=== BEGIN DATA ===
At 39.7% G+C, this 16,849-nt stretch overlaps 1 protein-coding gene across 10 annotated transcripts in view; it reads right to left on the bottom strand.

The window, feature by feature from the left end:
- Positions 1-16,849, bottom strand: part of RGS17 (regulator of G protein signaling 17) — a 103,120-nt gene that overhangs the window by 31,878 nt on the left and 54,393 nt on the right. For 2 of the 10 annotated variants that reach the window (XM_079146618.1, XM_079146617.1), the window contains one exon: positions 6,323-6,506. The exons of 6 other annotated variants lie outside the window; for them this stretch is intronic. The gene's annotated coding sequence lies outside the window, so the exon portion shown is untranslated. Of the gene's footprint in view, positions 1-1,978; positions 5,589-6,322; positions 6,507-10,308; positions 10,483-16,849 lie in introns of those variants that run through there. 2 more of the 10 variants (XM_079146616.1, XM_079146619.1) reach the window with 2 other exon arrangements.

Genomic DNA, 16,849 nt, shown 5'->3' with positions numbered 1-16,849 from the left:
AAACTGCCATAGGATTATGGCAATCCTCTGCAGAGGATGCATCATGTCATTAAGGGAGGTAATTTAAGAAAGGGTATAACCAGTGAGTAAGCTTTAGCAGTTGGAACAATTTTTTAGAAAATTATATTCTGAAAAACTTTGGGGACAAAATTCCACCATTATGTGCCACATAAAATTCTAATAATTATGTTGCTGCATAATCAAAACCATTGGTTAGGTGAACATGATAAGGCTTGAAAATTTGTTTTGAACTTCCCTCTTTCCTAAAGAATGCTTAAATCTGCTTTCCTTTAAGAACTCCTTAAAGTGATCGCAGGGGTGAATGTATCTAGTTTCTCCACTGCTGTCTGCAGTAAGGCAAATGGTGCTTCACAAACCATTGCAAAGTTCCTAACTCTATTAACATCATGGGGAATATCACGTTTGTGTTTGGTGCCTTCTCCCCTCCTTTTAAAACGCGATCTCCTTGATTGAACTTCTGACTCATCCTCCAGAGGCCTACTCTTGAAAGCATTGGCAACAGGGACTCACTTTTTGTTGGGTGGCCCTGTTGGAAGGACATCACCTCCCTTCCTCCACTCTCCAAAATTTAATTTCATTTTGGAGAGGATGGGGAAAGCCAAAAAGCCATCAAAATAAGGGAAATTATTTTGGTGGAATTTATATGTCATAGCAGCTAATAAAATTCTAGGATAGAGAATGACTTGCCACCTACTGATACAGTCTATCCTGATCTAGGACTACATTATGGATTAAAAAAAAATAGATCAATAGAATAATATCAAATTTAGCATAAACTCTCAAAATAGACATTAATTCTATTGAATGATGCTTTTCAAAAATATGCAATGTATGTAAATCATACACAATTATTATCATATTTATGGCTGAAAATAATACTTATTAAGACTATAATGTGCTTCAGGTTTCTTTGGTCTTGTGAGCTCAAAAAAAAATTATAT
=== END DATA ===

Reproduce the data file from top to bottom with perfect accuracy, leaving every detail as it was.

At 39.7% G+C, this 16,849-nt stretch overlaps 1 protein-coding gene across 10 annotated transcripts in view; it reads right to left on the bottom strand.

The window, feature by feature from the left end:
- Positions 1-16,849, bottom strand: part of RGS17 (regulator of G protein signaling 17) — a 103,120-nt gene that overhangs the window by 31,878 nt on the left and 54,393 nt on the right. For 2 of the 10 annotated variants that reach the window (XM_079146618.1, XM_079146617.1), the window contains one exon: positions 6,323-6,506. The exons of 6 other annotated variants lie outside the window; for them this stretch is intronic. The gene's annotated coding sequence lies outside the window, so the exon portion shown is untranslated. Of the gene's footprint in view, positions 1-1,978; positions 5,589-6,322; positions 6,507-10,308; positions 10,483-16,849 lie in introns of those variants that run through there. 2 more of the 10 variants (XM_079146616.1, XM_079146619.1) reach the window with 2 other exon arrangements.

Genomic DNA, 16,849 nt, shown 5'->3' with positions numbered 1-16,849 from the left:
AAACTGCCATAGGATTATGGCAATCCTCTGCAGAGGATGCATCATGTCATTAAGGGAGGTAATTTAAGAAAGGGTATAACCAGTGAGTAAGCTTTAGCAGTTGGAACAATTTTTTAGAAAATTATATTCTGAAAAACTTTGGGGACAAAATTCCACCATTATGTGCCACATAAAATTCTAATAATTATGTTGCTGCATAATCAAAACCATTGGTTAGGTGAACATGATAAGGCTTGAAAATTTGTTTTGAACTTCCCTCTTTCCTAAAGAATGCTTAAATCTGCTTTCCTTTAAGAACTCCTTAAAGTGATCGCAGGGGTGAATGTATCTAGTTTCTCCACTGCTGTCTGCAGTAAGGCAAATGGTGCTTCACAAACCATTGCAAAGTTCCTAACTCTATTAACATCATGGGGAATATCACGTTTGTGTTTGGTGCCTTCTCCCCTCCTTTTAAAACGCGATCTCCTTGATTGAACTTCTGACTCATCCTCCAGAGGCCTACTCTTGAAAGCATTGGCAACAGGGACTCACTTTTTGTTGGGTGGCCCTGTTGGAAGGACATCACCTCCCTTCCTCCACTCTCCAAAATTTAATTTCATTTTGGAGAGGATGGGGAAAGCCAAAAAGCCATCAAAATAAGGGAAATTATTTTGGTGGAATTTATATGTCATAGCAGCTAATAAAATTCTAGGATAGAGAATGACTTGCCACCTACTGATACAGTCTATCCTGATCTAGGACTACATTATGGATTAAAAAAAAATAGATCAATAGAATAATATCAAATTTAGCATAAACTCTCAAAATAGACATTAATTCTATTGAATGATGCTTTTCAAAAATATGCAATGTATGTAAATCATACACAATTATTATCATATTTATGGCTGAAAATAATACTTATTAAGACTATAATGTGCTTCAGGTTTCTTTGGTCTTGTGAGCTCAAAAAAAAATTATAT